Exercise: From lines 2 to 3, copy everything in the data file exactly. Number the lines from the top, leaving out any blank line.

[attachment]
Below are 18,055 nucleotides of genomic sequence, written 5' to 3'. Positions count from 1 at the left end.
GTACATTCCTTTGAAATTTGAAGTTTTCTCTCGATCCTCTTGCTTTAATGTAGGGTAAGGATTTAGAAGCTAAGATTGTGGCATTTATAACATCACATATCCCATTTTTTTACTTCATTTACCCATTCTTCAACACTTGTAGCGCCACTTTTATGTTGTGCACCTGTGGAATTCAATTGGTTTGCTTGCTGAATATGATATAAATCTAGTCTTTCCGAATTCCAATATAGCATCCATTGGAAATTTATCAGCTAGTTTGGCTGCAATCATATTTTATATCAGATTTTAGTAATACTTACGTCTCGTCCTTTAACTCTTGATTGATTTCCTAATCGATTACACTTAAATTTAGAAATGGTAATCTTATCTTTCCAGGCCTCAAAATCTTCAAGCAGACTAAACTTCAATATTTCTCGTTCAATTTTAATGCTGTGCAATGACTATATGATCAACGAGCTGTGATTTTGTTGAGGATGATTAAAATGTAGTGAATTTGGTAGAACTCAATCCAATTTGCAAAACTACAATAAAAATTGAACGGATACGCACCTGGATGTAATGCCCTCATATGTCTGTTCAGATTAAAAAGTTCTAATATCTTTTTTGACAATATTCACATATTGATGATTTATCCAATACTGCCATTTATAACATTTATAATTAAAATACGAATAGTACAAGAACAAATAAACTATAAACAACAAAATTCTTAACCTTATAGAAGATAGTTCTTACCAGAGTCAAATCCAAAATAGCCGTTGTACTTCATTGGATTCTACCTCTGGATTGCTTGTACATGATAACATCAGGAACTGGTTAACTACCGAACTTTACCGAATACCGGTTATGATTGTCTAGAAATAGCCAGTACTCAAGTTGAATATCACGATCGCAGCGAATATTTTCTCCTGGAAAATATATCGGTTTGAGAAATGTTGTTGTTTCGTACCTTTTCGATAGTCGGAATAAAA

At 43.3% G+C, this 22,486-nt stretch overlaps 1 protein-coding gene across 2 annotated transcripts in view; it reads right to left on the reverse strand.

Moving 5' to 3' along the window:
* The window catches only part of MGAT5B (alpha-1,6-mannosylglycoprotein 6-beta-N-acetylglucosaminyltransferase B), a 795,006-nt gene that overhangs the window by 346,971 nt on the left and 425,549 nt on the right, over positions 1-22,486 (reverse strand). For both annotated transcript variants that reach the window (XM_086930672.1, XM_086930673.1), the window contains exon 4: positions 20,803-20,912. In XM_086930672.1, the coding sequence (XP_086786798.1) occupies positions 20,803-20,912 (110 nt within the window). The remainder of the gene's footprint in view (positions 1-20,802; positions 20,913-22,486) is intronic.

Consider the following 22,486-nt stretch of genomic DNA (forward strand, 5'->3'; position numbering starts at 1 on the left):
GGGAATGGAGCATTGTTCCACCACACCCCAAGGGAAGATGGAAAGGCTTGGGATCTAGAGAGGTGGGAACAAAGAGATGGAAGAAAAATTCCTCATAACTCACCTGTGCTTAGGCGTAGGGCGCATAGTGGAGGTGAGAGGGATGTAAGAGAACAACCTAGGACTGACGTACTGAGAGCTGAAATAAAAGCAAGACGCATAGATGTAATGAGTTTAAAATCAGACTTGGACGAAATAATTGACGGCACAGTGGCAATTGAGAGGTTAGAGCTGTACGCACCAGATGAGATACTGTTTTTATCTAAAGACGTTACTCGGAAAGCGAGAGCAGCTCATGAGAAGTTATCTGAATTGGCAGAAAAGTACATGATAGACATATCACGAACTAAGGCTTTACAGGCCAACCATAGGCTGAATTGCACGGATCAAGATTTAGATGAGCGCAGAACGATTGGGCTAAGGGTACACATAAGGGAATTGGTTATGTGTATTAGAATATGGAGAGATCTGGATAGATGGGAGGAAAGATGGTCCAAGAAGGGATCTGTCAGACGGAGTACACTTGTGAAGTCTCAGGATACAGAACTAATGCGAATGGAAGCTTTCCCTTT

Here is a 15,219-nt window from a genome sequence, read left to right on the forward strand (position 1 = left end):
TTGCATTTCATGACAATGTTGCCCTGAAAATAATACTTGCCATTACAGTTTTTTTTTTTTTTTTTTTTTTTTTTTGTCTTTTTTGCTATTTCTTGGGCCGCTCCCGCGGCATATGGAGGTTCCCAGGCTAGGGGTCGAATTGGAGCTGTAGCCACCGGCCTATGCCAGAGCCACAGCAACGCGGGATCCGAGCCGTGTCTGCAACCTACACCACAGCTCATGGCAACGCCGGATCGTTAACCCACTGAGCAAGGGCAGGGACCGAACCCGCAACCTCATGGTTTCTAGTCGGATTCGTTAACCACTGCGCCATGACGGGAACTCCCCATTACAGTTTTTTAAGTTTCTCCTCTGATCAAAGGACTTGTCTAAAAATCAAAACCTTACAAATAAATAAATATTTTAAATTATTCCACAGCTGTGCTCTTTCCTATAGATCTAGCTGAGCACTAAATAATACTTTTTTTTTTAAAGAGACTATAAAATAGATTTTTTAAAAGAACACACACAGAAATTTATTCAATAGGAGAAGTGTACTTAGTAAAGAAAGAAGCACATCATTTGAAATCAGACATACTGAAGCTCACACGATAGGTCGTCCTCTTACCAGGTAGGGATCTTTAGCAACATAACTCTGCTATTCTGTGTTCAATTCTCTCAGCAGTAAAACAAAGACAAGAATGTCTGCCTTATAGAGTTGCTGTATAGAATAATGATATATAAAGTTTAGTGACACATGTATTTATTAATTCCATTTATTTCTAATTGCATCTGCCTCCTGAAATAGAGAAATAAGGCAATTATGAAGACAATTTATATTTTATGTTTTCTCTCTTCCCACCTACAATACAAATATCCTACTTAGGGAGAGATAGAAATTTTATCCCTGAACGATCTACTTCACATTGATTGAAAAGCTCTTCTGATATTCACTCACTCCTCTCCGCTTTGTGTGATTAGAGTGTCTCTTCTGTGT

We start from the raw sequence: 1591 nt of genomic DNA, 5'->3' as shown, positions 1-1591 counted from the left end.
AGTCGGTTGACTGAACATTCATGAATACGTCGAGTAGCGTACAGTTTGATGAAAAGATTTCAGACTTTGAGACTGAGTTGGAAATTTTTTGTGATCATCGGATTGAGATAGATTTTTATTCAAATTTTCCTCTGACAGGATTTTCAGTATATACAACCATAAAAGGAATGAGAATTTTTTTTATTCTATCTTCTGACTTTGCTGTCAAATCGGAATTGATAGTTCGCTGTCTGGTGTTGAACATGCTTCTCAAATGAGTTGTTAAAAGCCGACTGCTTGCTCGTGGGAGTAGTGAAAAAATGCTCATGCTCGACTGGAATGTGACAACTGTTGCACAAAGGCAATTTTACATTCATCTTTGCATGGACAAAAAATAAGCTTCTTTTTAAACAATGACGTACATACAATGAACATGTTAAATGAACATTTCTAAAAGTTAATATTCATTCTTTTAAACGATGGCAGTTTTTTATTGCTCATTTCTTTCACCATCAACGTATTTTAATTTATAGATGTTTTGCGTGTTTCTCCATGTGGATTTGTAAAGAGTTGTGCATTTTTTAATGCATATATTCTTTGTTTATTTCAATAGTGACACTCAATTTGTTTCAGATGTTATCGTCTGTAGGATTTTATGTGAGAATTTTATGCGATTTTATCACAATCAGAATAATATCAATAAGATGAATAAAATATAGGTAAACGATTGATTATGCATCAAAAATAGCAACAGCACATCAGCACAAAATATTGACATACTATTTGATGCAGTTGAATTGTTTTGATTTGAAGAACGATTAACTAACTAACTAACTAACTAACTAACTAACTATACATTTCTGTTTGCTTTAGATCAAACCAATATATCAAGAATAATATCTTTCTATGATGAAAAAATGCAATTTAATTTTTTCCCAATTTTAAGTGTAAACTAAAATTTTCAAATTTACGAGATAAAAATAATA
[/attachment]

GTACATTCCTTTGAAATTTGAAGTTTTCTCTCGATCCTCTTGCTTTAATGTAGGGTAAGGATTTAGAAGCTAAGATTGTGGCATTTATAACATCACATATCCCATTTTTTTACTTCATTTACCCATTCTTCAACACTTGTAGCGCCACTTTTATGTTGTGCACCTGTGGAATTCAATTGGTTTGCTTGCTGAATATGATATAAATCTAGTCTTTCCGAATTCCAATATAGCATCCATTGGAAATTTATCAGCTAGTTTGGCTGCAATCATATTTTATATCAGATTTTAGTAATACTTACGTCTCGTCCTTTAACTCTTGATTGATTTCCTAATCGATTACACTTAAATTTAGAAATGGTAATCTTATCTTTCCAGGCCTCAAAATCTTCAAGCAGACTAAACTTCAATATTTCTCGTTCAATTTTAATGCTGTGCAATGACTATATGATCAACGAGCTGTGATTTTGTTGAGGATGATTAAAATGTAGTGAATTTGGTAGAACTCAATCCAATTTGCAAAACTACAATAAAAATTGAACGGATACGCACCTGGATGTAATGCCCTCATATGTCTGTTCAGATTAAAAAGTTCTAATATCTTTTTTGACAATATTCACATATTGATGATTTATCCAATACTGCCATTTATAACATTTATAATTAAAATACGAATAGTACAAGAACAAATAAACTATAAACAACAAAATTCTTAACCTTATAGAAGATAGTTCTTACCAGAGTCAAATCCAAAATAGCCGTTGTACTTCATTGGATTCTACCTCTGGATTGCTTGTACATGATAACATCAGGAACTGGTTAACTACCGAACTTTACCGAATACCGGTTATGATTGTCTAGAAATAGCCAGTACTCAAGTTGAATATCACGATCGCAGCGAATATTTTCTCCTGGAAAATATATCGGTTTGAGAAATGTTGTTGTTTCGTACCTTTTCGATAGTCGGAATAAAA

At 43.3% G+C, this 22,486-nt stretch overlaps 1 protein-coding gene across 2 annotated transcripts in view; it reads right to left on the reverse strand.